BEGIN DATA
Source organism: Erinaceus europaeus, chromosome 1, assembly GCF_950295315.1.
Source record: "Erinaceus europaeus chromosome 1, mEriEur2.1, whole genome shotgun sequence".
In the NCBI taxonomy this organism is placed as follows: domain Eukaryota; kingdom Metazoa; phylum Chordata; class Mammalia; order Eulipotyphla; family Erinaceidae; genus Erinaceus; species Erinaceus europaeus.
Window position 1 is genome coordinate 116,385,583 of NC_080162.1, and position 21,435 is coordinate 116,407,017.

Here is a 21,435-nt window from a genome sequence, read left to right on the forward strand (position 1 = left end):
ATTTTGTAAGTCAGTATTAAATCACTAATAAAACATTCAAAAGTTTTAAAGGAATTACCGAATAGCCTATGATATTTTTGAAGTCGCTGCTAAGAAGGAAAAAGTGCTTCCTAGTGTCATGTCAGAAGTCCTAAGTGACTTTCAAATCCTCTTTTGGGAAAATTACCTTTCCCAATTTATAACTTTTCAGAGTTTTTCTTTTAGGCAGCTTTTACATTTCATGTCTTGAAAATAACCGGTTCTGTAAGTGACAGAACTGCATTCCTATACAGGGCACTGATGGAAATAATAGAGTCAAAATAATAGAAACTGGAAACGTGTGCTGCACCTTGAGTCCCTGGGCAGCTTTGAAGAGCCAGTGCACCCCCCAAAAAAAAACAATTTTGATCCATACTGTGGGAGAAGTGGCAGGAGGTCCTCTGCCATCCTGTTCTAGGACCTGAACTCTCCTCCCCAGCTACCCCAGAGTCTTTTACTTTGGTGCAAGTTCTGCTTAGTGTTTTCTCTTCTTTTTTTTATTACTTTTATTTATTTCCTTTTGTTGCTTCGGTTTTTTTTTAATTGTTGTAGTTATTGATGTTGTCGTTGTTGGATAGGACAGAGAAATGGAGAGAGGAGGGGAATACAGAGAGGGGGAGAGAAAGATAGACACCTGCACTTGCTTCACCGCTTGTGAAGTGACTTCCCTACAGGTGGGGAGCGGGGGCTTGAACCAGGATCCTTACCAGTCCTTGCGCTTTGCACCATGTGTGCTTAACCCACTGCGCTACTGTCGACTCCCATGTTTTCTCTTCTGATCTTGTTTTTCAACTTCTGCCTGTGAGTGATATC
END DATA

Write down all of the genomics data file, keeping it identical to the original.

Source organism: Erinaceus europaeus, chromosome 1, assembly GCF_950295315.1.
Source record: "Erinaceus europaeus chromosome 1, mEriEur2.1, whole genome shotgun sequence".
In the NCBI taxonomy this organism is placed as follows: domain Eukaryota; kingdom Metazoa; phylum Chordata; class Mammalia; order Eulipotyphla; family Erinaceidae; genus Erinaceus; species Erinaceus europaeus.
Window position 1 is genome coordinate 116,385,583 of NC_080162.1, and position 21,435 is coordinate 116,407,017.

Here is a 21,435-nt window from a genome sequence, read left to right on the forward strand (position 1 = left end):
ATTTTGTAAGTCAGTATTAAATCACTAATAAAACATTCAAAAGTTTTAAAGGAATTACCGAATAGCCTATGATATTTTTGAAGTCGCTGCTAAGAAGGAAAAAGTGCTTCCTAGTGTCATGTCAGAAGTCCTAAGTGACTTTCAAATCCTCTTTTGGGAAAATTACCTTTCCCAATTTATAACTTTTCAGAGTTTTTCTTTTAGGCAGCTTTTACATTTCATGTCTTGAAAATAACCGGTTCTGTAAGTGACAGAACTGCATTCCTATACAGGGCACTGATGGAAATAATAGAGTCAAAATAATAGAAACTGGAAACGTGTGCTGCACCTTGAGTCCCTGGGCAGCTTTGAAGAGCCAGTGCACCCCCCAAAAAAAAACAATTTTGATCCATACTGTGGGAGAAGTGGCAGGAGGTCCTCTGCCATCCTGTTCTAGGACCTGAACTCTCCTCCCCAGCTACCCCAGAGTCTTTTACTTTGGTGCAAGTTCTGCTTAGTGTTTTCTCTTCTTTTTTTTATTACTTTTATTTATTTCCTTTTGTTGCTTCGGTTTTTTTTTAATTGTTGTAGTTATTGATGTTGTCGTTGTTGGATAGGACAGAGAAATGGAGAGAGGAGGGGAATACAGAGAGGGGGAGAGAAAGATAGACACCTGCACTTGCTTCACCGCTTGTGAAGTGACTTCCCTACAGGTGGGGAGCGGGGGCTTGAACCAGGATCCTTACCAGTCCTTGCGCTTTGCACCATGTGTGCTTAACCCACTGCGCTACTGTCGACTCCCATGTTTTCTCTTCTGATCTTGTTTTTCAACTTCTGCCTGTGAGTGATATC